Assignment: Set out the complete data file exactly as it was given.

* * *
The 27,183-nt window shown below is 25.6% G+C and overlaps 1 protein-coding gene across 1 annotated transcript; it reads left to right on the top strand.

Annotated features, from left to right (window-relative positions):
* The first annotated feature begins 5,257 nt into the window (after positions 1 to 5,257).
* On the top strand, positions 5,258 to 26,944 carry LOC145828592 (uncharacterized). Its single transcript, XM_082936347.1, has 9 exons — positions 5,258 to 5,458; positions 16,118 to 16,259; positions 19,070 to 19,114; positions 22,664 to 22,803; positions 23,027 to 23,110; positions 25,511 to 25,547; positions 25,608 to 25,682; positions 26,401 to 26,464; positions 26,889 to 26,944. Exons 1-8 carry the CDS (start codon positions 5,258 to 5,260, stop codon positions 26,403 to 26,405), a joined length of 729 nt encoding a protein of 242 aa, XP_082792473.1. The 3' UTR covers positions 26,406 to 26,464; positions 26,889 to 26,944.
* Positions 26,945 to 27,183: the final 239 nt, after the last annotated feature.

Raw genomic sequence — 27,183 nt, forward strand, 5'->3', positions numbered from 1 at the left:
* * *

The 27,183-nt window shown below is 25.6% G+C and overlaps 1 protein-coding gene across 1 annotated transcript; it reads left to right on the top strand.

Annotated features, from left to right (window-relative positions):
* The first annotated feature begins 5,257 nt into the window (after positions 1 to 5,257).
* On the top strand, positions 5,258 to 26,944 carry LOC145828592 (uncharacterized). Its single transcript, XM_082936347.1, has 9 exons — positions 5,258 to 5,458; positions 16,118 to 16,259; positions 19,070 to 19,114; positions 22,664 to 22,803; positions 23,027 to 23,110; positions 25,511 to 25,547; positions 25,608 to 25,682; positions 26,401 to 26,464; positions 26,889 to 26,944. Exons 1-8 carry the CDS (start codon positions 5,258 to 5,260, stop codon positions 26,403 to 26,405), a joined length of 729 nt encoding a protein of 242 aa, XP_082792473.1. The 3' UTR covers positions 26,406 to 26,464; positions 26,889 to 26,944.
* Positions 26,945 to 27,183: the final 239 nt, after the last annotated feature.

Raw genomic sequence — 27,183 nt, forward strand, 5'->3', positions numbered from 1 at the left: